levonorgestrel (generic name)
Mirena (brand name)
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What is this medicine?LEVONORGESTREL (LEE voe nor jes trel) is an emergency contraceptive (birth control pill). It prevents pregnancy if taken within the 72 hours after unprotected sex. This medicine will not work if you are already pregnant.
What should I tell my health care provider before I take this medicine?They need to know if you have or ever had any of these conditions:
- blood sugar problems, like diabetes
- cancer of the breast, cervix, ovary, uterus, vagina, or unusual vaginal bleeding
- liver disease
- menstrual problems
- migraine headaches
- an unusual or allergic reaction to levonorgestrel, other medicines, foods, dyes, or preservatives
- pregnant or trying to get pregnant
How should I use this medicine?Take this medicine by mouth. Your doctor may want you to use a quick-response pregnancy test prior to using the tablets. Take your medicine as soon as you can after having unprotected sex, preferably in the first 24 hours, but no later than 72 hours (3 days) after the event. Follow the dose instructions of your health care provider exactly. Do not take any extra pills. Extra pills will not decrease your risk of pregnancy, but may increase your risk of side effects.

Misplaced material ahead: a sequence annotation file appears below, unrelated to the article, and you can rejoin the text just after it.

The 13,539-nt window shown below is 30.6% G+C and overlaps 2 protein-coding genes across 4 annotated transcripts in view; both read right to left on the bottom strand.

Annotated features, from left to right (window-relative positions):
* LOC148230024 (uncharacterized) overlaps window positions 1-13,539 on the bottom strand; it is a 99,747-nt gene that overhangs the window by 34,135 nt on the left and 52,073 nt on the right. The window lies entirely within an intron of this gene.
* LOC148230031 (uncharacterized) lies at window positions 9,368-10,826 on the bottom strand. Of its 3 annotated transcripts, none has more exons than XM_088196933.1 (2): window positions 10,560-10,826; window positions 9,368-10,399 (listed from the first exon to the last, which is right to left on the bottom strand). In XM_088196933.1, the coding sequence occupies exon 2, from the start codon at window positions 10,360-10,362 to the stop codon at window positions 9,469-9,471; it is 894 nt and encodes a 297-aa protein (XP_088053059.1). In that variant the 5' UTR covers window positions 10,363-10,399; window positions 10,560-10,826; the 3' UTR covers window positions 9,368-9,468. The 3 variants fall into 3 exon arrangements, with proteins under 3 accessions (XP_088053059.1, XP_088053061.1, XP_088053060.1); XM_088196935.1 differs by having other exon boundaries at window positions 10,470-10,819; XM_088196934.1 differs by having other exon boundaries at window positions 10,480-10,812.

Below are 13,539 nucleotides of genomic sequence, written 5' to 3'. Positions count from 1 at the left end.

A patient package insert for the product will be given with each prescription and refill. Read this sheet carefully each time. The sheet may change frequently.
Contact your pediatrician regarding the use of this medicine in children. Special care may be needed. This medicine has been used in female children who have started having menstrual periods.
What if I miss a dose?If you miss a dose or vomit within 1 hour of taking your dose, you MUST contact your health care professional for instructions.
What may interact with this medicine?Do not take this medicine with any of the following medications:
This medicine may also interact with the following medications:
- barbiturate medicines for inducing sleep or treating seizures
- medicines to treat seizures like carbamazepine, ethotoin, felbamate, oxcarbazepine, phenytoin, topiramate
- some medicines to treat HIV infection like atazanavir, indinavir, lopinavir, nelfinavir, tipranavir, ritonavir
- St. John's wort
What should I watch for while using this medicine?Emergency birth control is not to be used routinely to prevent pregnancy. Discuss birth control options with your health care provider. Make a follow-up appointment to see your health care provider in 3 to 4 weeks after using this medicine.
It is common to have spotting after using this medicine. If you miss your next period, the possibility of pregnancy must be considered. See your health care professional as soon as you can and get a pregnancy test.
Smoking increases the risk of getting a blood clot or having a stroke while you are taking birth control pills, especially if you are more than 35 years old. You are strongly advised not to smoke.
This medicine does not protect you against HIV infection (AIDS) or any other sexually transmitted diseases.
What side effects may I notice from receiving this medicine?Side effects that you should report to your doctor or health care professional as soon as possible:
- Severe side effects are not common. However, the potential for severe side effects may exist and you may want to discuss these with your health care provider.
Side effects that usually do not require medical attention (report to your doctor or health care professional if they continue or are bothersome):
- abdominal pain or cramping
- breast tenderness